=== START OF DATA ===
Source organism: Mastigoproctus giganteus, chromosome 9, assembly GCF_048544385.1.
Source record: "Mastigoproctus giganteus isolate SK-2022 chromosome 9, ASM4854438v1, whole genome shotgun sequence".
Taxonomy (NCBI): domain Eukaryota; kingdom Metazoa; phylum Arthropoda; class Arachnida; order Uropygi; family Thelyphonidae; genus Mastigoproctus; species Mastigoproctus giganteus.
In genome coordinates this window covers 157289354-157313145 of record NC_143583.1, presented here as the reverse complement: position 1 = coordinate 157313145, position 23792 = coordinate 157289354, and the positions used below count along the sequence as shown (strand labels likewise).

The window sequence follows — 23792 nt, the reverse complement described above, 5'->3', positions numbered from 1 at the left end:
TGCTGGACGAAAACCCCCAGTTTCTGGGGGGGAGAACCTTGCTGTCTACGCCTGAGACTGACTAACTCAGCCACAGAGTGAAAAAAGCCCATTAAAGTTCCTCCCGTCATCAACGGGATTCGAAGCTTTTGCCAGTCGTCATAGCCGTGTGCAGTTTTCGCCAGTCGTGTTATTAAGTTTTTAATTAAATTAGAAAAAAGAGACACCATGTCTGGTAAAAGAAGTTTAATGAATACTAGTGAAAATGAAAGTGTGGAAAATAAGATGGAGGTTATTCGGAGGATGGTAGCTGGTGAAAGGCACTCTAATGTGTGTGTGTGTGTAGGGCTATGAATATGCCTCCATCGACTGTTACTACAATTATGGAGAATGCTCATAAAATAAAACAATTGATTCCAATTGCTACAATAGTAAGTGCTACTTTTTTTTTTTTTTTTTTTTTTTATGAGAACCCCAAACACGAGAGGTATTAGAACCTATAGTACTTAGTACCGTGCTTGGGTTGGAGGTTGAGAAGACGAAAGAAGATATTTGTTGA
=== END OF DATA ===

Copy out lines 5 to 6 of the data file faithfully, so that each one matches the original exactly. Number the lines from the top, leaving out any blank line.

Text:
The window sequence follows — 23792 nt, the reverse complement described above, 5'->3', positions numbered from 1 at the left end:
TGCTGGACGAAAACCCCCAGTTTCTGGGGGGGAGAACCTTGCTGTCTACGCCTGAGACTGACTAACTCAGCCACAGAGTGAAAAAAGCCCATTAAAGTTCCTCCCGTCATCAACGGGATTCGAAGCTTTTGCCAGTCGTCATAGCCGTGTGCAGTTTTCGCCAGTCGTGTTATTAAGTTTTTAATTAAATTAGAAAAAAGAGACACCATGTCTGGTAAAAGAAGTTTAATGAATACTAGTGAAAATGAAAGTGTGGAAAATAAGATGGAGGTTATTCGGAGGATGGTAGCTGGTGAAAGGCACTCTAATGTGTGTGTGTGTGTAGGGCTATGAATATGCCTCCATCGACTGTTACTACAATTATGGAGAATGCTCATAAAATAAAACAATTGATTCCAATTGCTACAATAGTAAGTGCTACTTTTTTTTTTTTTTTTTTTTTTTATGAGAACCCCAAACACGAGAGGTATTAGAACCTATAGTACTTAGTACCGTGCTTGGGTTGGAGGTTGAGAAGACGAAAGAAGATATTTGTTGA